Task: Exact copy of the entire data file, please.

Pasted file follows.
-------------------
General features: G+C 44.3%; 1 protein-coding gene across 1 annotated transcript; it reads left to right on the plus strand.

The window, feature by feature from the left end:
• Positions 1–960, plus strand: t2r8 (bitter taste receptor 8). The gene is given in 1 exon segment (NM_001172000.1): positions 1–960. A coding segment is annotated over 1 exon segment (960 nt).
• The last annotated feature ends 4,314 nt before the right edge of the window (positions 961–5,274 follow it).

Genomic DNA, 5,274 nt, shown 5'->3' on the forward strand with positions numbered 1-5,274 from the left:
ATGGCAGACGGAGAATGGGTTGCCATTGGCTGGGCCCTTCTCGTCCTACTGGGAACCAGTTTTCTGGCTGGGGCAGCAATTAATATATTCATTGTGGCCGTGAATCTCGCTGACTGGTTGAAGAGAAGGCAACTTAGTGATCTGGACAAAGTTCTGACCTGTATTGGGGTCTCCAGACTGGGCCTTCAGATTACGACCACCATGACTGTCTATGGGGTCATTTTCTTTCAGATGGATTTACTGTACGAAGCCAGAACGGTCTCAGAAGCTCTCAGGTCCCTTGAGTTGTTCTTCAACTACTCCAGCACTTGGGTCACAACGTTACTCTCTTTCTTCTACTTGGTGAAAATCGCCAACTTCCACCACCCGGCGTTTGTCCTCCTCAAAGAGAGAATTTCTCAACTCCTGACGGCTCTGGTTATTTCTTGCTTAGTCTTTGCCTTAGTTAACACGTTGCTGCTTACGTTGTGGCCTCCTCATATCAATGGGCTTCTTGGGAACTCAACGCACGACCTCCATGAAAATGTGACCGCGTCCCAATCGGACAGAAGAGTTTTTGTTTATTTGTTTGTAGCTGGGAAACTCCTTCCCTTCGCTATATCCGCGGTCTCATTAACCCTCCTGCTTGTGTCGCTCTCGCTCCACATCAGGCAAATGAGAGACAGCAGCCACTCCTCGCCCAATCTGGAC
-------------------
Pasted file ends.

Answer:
General features: G+C 44.3%; 1 protein-coding gene across 1 annotated transcript; it reads left to right on the plus strand.

The window, feature by feature from the left end:
• Positions 1–960, plus strand: t2r8 (bitter taste receptor 8). The gene is given in 1 exon segment (NM_001172000.1): positions 1–960. A coding segment is annotated over 1 exon segment (960 nt).
• The last annotated feature ends 4,314 nt before the right edge of the window (positions 961–5,274 follow it).

Genomic DNA, 5,274 nt, shown 5'->3' on the forward strand with positions numbered 1-5,274 from the left:
ATGGCAGACGGAGAATGGGTTGCCATTGGCTGGGCCCTTCTCGTCCTACTGGGAACCAGTTTTCTGGCTGGGGCAGCAATTAATATATTCATTGTGGCCGTGAATCTCGCTGACTGGTTGAAGAGAAGGCAACTTAGTGATCTGGACAAAGTTCTGACCTGTATTGGGGTCTCCAGACTGGGCCTTCAGATTACGACCACCATGACTGTCTATGGGGTCATTTTCTTTCAGATGGATTTACTGTACGAAGCCAGAACGGTCTCAGAAGCTCTCAGGTCCCTTGAGTTGTTCTTCAACTACTCCAGCACTTGGGTCACAACGTTACTCTCTTTCTTCTACTTGGTGAAAATCGCCAACTTCCACCACCCGGCGTTTGTCCTCCTCAAAGAGAGAATTTCTCAACTCCTGACGGCTCTGGTTATTTCTTGCTTAGTCTTTGCCTTAGTTAACACGTTGCTGCTTACGTTGTGGCCTCCTCATATCAATGGGCTTCTTGGGAACTCAACGCACGACCTCCATGAAAATGTGACCGCGTCCCAATCGGACAGAAGAGTTTTTGTTTATTTGTTTGTAGCTGGGAAACTCCTTCCCTTCGCTATATCCGCGGTCTCATTAACCCTCCTGCTTGTGTCGCTCTCGCTCCACATCAGGCAAATGAGAGACAGCAGCCACTCCTCGCCCAATCTGGAC